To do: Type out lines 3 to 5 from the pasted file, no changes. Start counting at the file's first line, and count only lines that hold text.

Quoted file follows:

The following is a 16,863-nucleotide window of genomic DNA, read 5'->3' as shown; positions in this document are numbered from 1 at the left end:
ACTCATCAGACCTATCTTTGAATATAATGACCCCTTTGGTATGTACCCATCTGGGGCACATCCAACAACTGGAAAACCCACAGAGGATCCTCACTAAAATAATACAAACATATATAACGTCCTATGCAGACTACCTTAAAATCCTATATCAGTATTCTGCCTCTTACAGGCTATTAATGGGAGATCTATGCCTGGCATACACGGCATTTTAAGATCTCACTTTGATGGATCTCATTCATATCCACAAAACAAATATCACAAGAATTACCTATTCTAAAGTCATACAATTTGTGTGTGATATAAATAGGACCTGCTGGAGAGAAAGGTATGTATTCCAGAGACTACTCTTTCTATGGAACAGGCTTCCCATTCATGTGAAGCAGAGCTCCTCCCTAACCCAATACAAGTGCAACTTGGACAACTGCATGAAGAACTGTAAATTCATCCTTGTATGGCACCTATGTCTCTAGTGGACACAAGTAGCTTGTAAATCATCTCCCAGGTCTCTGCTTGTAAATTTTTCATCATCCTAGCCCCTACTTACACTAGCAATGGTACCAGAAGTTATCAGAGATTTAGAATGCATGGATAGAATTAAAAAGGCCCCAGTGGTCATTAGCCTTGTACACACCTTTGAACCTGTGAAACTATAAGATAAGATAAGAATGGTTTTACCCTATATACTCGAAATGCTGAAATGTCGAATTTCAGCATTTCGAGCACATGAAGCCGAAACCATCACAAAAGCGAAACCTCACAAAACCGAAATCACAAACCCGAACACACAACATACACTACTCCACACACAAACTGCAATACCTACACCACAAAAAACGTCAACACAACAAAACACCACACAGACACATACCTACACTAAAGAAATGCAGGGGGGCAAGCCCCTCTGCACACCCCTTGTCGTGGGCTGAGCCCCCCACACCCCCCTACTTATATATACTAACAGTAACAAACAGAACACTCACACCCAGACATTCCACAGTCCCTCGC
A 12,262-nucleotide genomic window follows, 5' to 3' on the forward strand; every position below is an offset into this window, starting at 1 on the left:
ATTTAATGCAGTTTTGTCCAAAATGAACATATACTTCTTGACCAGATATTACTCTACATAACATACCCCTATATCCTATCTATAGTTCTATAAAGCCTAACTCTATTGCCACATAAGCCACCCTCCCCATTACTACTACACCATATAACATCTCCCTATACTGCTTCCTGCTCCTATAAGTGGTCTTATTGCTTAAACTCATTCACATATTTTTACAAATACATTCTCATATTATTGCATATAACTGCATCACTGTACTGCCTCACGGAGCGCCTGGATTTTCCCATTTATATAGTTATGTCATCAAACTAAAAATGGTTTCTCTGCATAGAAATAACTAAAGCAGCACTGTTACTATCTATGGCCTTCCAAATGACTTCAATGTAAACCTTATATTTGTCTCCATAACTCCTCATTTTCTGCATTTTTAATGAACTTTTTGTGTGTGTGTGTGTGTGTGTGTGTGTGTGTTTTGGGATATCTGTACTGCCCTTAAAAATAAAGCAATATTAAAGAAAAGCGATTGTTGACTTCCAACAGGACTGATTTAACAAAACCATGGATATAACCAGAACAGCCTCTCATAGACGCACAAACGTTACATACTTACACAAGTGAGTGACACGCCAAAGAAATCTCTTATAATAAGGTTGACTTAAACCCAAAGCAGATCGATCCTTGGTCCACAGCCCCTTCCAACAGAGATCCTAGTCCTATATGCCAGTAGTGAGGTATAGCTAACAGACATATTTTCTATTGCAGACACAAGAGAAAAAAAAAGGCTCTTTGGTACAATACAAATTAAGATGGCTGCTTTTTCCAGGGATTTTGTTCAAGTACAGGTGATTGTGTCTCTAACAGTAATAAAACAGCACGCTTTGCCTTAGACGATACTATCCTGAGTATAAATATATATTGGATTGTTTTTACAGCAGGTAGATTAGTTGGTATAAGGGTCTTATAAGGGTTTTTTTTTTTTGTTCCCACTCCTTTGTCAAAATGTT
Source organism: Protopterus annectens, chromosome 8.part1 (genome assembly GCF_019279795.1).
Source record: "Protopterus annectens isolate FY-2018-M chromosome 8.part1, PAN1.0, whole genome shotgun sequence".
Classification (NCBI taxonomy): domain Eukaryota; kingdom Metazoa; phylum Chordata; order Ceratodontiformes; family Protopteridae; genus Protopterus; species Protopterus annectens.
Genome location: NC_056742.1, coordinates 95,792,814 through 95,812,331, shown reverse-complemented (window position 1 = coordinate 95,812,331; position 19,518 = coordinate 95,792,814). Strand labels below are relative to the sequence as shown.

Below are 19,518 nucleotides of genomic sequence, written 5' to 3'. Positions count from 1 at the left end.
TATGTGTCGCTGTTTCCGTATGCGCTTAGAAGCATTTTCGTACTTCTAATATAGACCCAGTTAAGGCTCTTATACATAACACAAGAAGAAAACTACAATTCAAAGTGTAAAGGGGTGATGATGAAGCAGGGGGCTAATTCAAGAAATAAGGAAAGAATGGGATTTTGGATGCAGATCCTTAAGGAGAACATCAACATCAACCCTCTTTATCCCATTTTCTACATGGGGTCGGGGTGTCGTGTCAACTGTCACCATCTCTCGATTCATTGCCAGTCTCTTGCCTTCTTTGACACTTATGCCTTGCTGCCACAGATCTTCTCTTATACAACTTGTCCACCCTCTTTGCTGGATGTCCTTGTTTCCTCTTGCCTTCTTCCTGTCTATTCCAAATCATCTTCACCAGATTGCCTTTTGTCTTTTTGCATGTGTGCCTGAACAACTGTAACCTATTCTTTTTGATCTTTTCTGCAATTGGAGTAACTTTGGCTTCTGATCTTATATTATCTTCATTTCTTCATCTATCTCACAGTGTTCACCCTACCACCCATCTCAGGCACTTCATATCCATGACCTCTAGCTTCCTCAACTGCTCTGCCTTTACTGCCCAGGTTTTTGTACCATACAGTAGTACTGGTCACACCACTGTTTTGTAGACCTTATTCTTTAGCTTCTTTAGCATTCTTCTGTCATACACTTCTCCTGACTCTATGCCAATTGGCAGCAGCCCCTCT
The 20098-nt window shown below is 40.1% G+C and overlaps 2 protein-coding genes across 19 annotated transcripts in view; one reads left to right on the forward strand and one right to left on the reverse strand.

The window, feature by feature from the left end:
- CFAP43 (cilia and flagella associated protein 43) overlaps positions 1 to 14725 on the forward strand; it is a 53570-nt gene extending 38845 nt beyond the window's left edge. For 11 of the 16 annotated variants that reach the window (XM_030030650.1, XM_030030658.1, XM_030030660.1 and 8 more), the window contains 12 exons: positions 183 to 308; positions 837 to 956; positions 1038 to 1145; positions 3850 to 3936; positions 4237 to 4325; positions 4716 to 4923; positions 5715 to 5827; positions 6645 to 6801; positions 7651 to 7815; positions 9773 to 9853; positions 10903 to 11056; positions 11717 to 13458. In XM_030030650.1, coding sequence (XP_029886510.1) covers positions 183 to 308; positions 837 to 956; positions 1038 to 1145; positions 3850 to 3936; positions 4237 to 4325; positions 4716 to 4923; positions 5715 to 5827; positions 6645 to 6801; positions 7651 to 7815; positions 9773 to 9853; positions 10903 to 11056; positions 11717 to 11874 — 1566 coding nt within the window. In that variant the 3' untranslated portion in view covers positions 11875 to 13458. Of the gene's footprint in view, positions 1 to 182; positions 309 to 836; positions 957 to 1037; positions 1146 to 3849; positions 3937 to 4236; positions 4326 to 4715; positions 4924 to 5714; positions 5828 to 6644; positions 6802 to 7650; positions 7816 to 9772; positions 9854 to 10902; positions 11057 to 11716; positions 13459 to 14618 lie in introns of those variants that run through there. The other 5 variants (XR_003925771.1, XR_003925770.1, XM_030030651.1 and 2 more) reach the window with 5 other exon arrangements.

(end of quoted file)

A 12,262-nucleotide genomic window follows, 5' to 3' on the forward strand; every position below is an offset into this window, starting at 1 on the left:
ATTTAATGCAGTTTTGTCCAAAATGAACATATACTTCTTGACCAGATATTACTCTACATAACATACCCCTATATCCTATCTATAGTTCTATAAAGCCTAACTCTATTGCCACATAAGCCACCCTCCCCATTACTACTACACCATATAACATCTCCCTATACTGCTTCCTGCTCCTATAAGTGGTCTTATTGCTTAAACTCATTCACATATTTTTACAAATACATTCTCATATTATTGCATATAACTGCATCACTGTACTGCCTCACGGAGCGCCTGGATTTTCCCATTTATATAGTTATGTCATCAAACTAAAAATGGTTTCTCTGCATAGAAATAACTAAAGCAGCACTGTTACTATCTATGGCCTTCCAAATGACTTCAATGTAAACCTTATATTTGTCTCCATAACTCCTCATTTTCTGCATTTTTAATGAACTTTTTGTGTGTGTGTGTGTGTGTGTGTGTGTGTGTTTTGGGATATCTGTACTGCCCTTAAAAATAAAGCAATATTAAAGAAAAGCGATTGTTGACTTCCAACAGGACTGATTTAACAAAACCATGGATATAACCAGAACAGCCTCTCATAGACGCACAAACGTTACATACTTACACAAGTGAGTGACACGCCAAAGAAATCTCTTATAATAAGGTTGACTTAAACCCAAAGCAGATCGATCCTTGGTCCACAGCCCCTTCCAACAGAGATCCTAGTCCTATATGCCAGTAGTGAGGTATAGCTAACAGACATATTTTCTATTGCAGACACAAGAGAAAAAAAAAGGCTCTTTGGTACAATACAAATTAAGATGGCTGCTTTTTCCAGGGATTTTGTTCAAGTACAGGTGATTGTGTCTCTAACAGTAATAAAACAGCACGCTTTGCCTTAGACGATACTATCCTGAGTATAAATATATATTGGATTGTTTTTACAGCAGGTAGATTAGTTGGTATAAGGGTCTTATAAGGGTTTTTTTTTTTTGTTCCCACTCCTTTGTCAAAATGTT
Source organism: Protopterus annectens, chromosome 8.part1 (genome assembly GCF_019279795.1).